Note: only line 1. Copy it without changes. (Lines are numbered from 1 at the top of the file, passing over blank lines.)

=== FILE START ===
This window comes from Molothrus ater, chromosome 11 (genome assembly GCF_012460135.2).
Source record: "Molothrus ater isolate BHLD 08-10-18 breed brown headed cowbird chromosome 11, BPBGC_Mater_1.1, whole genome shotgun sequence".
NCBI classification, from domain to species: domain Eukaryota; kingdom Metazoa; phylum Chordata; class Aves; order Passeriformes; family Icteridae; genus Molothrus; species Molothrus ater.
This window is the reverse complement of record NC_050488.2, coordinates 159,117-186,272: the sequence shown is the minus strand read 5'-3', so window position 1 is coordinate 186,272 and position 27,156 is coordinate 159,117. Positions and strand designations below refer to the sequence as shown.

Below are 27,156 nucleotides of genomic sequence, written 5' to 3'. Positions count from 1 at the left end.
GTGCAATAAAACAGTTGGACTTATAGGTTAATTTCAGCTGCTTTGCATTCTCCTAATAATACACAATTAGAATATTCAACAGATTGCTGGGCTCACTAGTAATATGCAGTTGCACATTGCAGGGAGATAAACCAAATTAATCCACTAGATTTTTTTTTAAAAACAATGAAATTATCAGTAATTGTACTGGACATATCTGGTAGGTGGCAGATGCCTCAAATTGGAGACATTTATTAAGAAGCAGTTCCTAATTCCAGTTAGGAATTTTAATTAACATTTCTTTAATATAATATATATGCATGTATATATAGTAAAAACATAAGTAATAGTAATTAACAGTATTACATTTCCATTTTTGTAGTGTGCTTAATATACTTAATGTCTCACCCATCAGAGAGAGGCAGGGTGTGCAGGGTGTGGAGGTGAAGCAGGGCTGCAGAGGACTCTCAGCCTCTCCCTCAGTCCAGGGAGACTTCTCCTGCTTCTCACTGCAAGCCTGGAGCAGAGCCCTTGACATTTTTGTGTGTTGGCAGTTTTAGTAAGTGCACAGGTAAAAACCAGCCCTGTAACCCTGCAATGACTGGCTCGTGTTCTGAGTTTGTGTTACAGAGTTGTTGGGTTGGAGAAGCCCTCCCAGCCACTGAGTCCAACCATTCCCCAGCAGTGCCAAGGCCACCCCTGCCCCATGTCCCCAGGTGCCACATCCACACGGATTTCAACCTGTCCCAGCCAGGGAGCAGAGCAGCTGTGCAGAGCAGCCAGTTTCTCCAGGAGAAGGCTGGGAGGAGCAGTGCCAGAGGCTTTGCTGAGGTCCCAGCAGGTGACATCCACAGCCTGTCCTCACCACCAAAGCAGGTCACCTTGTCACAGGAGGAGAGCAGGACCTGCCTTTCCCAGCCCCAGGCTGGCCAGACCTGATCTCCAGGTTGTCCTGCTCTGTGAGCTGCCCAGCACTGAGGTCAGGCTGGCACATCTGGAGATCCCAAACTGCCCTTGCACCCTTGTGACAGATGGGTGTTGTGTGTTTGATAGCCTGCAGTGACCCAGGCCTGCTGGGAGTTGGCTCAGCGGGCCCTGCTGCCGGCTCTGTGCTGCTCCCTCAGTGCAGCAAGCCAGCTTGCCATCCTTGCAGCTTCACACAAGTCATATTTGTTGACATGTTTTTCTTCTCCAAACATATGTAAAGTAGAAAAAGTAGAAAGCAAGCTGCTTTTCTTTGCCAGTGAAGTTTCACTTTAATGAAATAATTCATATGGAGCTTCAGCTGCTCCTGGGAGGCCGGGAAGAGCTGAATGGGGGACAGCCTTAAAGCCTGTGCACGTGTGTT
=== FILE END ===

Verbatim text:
This window comes from Molothrus ater, chromosome 11 (genome assembly GCF_012460135.2).